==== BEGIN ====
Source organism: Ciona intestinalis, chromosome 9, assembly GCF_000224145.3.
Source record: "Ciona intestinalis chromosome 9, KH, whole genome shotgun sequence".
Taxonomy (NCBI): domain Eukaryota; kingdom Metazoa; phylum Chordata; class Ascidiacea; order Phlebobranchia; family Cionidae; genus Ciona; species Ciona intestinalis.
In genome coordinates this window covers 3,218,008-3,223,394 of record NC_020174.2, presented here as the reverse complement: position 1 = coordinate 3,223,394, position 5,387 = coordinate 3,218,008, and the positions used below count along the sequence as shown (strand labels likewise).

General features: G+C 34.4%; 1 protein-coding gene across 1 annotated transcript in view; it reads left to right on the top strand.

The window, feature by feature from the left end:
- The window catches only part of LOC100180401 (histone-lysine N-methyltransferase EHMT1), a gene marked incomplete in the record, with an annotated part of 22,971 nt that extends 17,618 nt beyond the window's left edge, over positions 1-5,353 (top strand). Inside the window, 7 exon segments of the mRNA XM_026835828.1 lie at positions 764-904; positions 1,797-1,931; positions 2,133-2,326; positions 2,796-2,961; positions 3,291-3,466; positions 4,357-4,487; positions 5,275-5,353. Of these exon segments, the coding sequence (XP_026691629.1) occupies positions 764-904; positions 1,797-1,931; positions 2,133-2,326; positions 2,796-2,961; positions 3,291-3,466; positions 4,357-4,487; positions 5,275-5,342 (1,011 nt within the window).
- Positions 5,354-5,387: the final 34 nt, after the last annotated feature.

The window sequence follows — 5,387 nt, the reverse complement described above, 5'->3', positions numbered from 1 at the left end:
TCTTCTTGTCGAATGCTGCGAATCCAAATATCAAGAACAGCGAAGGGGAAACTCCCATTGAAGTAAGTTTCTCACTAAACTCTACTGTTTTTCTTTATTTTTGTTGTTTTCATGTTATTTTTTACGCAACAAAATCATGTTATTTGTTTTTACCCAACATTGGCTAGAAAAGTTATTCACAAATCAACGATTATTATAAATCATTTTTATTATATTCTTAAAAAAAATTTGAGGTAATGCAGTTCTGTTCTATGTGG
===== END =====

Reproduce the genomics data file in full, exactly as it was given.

Source organism: Ciona intestinalis, chromosome 9, assembly GCF_000224145.3.
Source record: "Ciona intestinalis chromosome 9, KH, whole genome shotgun sequence".
Taxonomy (NCBI): domain Eukaryota; kingdom Metazoa; phylum Chordata; class Ascidiacea; order Phlebobranchia; family Cionidae; genus Ciona; species Ciona intestinalis.
In genome coordinates this window covers 3,218,008-3,223,394 of record NC_020174.2, presented here as the reverse complement: position 1 = coordinate 3,223,394, position 5,387 = coordinate 3,218,008, and the positions used below count along the sequence as shown (strand labels likewise).

General features: G+C 34.4%; 1 protein-coding gene across 1 annotated transcript in view; it reads left to right on the top strand.

The window, feature by feature from the left end:
- The window catches only part of LOC100180401 (histone-lysine N-methyltransferase EHMT1), a gene marked incomplete in the record, with an annotated part of 22,971 nt that extends 17,618 nt beyond the window's left edge, over positions 1-5,353 (top strand). Inside the window, 7 exon segments of the mRNA XM_026835828.1 lie at positions 764-904; positions 1,797-1,931; positions 2,133-2,326; positions 2,796-2,961; positions 3,291-3,466; positions 4,357-4,487; positions 5,275-5,353. Of these exon segments, the coding sequence (XP_026691629.1) occupies positions 764-904; positions 1,797-1,931; positions 2,133-2,326; positions 2,796-2,961; positions 3,291-3,466; positions 4,357-4,487; positions 5,275-5,342 (1,011 nt within the window).
- Positions 5,354-5,387: the final 34 nt, after the last annotated feature.

The window sequence follows — 5,387 nt, the reverse complement described above, 5'->3', positions numbered from 1 at the left end:
TCTTCTTGTCGAATGCTGCGAATCCAAATATCAAGAACAGCGAAGGGGAAACTCCCATTGAAGTAAGTTTCTCACTAAACTCTACTGTTTTTCTTTATTTTTGTTGTTTTCATGTTATTTTTTACGCAACAAAATCATGTTATTTGTTTTTACCCAACATTGGCTAGAAAAGTTATTCACAAATCAACGATTATTATAAATCATTTTTATTATATTCTTAAAAAAAATTTGAGGTAATGCAGTTCTGTTCTATGTGG